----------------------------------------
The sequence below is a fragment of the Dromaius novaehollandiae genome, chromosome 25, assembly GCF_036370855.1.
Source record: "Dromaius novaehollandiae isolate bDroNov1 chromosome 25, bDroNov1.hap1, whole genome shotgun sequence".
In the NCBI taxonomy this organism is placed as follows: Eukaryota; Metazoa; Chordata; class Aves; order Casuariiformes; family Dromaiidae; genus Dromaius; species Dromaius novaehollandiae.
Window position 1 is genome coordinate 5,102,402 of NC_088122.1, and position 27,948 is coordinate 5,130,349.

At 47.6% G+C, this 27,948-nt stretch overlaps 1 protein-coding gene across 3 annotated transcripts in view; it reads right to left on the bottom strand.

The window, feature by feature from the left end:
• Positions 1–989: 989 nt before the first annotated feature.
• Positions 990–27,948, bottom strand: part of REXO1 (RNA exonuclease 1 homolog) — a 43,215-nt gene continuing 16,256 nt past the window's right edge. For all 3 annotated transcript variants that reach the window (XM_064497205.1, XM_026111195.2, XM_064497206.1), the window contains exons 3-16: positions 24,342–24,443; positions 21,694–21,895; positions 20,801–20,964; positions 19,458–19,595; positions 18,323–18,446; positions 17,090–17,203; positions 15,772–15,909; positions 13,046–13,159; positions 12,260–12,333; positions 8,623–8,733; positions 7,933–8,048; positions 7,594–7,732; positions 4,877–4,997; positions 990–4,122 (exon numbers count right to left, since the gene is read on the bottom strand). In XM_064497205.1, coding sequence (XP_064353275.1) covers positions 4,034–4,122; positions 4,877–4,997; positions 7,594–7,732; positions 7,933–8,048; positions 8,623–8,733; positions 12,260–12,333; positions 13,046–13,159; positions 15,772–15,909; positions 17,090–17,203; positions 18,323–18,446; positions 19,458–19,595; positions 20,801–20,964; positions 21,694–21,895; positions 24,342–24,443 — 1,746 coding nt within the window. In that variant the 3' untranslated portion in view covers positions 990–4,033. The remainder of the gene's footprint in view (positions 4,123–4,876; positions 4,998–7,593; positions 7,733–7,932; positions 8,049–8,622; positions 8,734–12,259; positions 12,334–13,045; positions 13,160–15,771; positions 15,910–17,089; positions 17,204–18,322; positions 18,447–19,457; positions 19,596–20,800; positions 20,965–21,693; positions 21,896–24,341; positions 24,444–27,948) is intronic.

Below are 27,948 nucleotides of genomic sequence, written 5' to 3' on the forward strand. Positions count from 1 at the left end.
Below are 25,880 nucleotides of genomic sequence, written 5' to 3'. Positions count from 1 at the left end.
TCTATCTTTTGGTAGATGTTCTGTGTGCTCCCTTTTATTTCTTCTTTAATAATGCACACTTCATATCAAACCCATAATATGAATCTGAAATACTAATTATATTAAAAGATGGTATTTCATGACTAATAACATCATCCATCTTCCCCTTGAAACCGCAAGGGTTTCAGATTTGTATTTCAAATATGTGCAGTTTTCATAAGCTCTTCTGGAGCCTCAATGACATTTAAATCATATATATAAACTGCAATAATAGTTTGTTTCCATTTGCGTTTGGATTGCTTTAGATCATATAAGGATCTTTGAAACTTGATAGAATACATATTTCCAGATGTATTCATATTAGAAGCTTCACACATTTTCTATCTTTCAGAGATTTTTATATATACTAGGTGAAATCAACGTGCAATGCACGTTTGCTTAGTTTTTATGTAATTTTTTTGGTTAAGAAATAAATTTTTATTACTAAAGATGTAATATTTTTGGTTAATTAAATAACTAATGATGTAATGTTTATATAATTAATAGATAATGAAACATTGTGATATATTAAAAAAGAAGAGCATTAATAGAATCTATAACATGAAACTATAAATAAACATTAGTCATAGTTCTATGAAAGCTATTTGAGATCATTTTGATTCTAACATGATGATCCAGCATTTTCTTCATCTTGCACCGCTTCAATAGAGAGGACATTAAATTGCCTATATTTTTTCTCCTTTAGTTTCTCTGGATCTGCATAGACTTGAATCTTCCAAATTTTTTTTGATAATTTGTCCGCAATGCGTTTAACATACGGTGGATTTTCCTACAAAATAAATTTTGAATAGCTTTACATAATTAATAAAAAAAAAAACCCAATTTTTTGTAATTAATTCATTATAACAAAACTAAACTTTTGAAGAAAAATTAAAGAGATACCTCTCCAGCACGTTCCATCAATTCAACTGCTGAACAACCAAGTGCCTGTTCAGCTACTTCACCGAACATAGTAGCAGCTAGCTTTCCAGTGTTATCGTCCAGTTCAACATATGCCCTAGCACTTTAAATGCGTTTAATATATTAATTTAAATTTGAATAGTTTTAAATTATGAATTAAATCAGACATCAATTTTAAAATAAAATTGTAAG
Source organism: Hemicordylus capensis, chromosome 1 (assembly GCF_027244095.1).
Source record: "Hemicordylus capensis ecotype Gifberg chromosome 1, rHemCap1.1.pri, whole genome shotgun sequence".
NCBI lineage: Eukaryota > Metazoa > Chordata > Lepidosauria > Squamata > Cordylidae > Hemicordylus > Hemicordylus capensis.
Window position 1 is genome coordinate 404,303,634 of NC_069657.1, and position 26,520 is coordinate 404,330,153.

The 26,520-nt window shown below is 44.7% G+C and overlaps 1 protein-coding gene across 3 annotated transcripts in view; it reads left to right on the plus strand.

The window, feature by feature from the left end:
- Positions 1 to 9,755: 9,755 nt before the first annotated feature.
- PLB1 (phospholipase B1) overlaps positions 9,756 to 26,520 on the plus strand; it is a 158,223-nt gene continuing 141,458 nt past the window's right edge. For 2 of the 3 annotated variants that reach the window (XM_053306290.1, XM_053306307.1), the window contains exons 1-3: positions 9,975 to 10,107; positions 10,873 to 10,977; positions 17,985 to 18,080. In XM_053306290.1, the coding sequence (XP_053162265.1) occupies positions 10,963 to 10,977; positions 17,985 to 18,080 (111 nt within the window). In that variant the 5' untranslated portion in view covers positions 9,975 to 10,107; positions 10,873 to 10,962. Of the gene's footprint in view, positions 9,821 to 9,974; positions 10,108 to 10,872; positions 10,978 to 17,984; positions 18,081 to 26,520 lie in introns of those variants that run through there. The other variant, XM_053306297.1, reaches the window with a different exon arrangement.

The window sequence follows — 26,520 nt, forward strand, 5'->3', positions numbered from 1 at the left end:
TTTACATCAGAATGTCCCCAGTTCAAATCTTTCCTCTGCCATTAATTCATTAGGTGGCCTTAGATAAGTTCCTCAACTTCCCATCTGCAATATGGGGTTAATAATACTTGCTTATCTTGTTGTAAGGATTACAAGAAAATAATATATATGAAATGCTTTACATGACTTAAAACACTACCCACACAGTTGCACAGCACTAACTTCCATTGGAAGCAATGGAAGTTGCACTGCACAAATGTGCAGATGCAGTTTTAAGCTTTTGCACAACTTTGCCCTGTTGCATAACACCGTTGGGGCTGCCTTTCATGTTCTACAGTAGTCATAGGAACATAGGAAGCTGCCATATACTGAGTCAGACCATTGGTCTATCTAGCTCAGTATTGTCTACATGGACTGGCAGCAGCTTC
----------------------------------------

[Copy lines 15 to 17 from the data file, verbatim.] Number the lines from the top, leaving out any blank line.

Window position 1 is genome coordinate 404,303,634 of NC_069657.1, and position 26,520 is coordinate 404,330,153.

The 26,520-nt window shown below is 44.7% G+C and overlaps 1 protein-coding gene across 3 annotated transcripts in view; it reads left to right on the plus strand.

The window, feature by feature from the left end: